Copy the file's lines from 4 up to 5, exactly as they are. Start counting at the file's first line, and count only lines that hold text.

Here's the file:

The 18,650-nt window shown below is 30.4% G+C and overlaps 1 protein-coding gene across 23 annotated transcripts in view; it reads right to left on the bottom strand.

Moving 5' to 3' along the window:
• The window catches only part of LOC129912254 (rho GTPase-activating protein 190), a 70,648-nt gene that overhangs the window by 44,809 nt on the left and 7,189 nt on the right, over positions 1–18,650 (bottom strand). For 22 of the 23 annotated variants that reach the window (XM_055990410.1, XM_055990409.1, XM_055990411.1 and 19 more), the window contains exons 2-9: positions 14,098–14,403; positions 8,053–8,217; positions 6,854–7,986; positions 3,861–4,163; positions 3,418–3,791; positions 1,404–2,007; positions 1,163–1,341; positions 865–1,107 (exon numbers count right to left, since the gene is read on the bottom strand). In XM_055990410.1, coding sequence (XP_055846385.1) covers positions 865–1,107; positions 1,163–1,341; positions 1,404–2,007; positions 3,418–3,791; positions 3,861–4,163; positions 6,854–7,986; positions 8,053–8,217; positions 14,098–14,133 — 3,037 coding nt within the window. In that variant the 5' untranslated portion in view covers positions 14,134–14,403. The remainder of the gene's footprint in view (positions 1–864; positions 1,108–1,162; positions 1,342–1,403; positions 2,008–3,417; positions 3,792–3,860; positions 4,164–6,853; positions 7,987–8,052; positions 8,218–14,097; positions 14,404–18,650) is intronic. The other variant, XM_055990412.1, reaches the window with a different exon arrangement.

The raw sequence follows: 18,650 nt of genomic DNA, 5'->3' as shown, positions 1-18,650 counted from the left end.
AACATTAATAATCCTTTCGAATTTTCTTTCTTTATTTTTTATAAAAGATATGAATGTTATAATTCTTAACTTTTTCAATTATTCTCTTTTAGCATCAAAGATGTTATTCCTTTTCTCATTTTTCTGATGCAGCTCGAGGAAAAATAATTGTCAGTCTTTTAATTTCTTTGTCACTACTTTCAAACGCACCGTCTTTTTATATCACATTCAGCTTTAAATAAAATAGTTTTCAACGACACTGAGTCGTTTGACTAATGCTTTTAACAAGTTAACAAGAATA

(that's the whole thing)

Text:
The raw sequence follows: 18,650 nt of genomic DNA, 5'->3' as shown, positions 1-18,650 counted from the left end.
AACATTAATAATCCTTTCGAATTTTCTTTCTTTATTTTTTATAAAAGATATGAATGTTATAATTCTTAACTTTTTCAATTATTCTCTTTTAGCATCAAAGATGTTATTCCTTTTCTCATTTTTCTGATGCAGCTCGAGGAAAAATAATTGTCAGTCTTTTAATTTCTTTGTCACTACTTTCAAACGCACCGTCTTTTTATATCACATTCAGCTTTAAATAAAATAGTTTTCAACGACACTGAGTCGTTTGACTAATGCTTTTAACAAGTTAACAAGAATA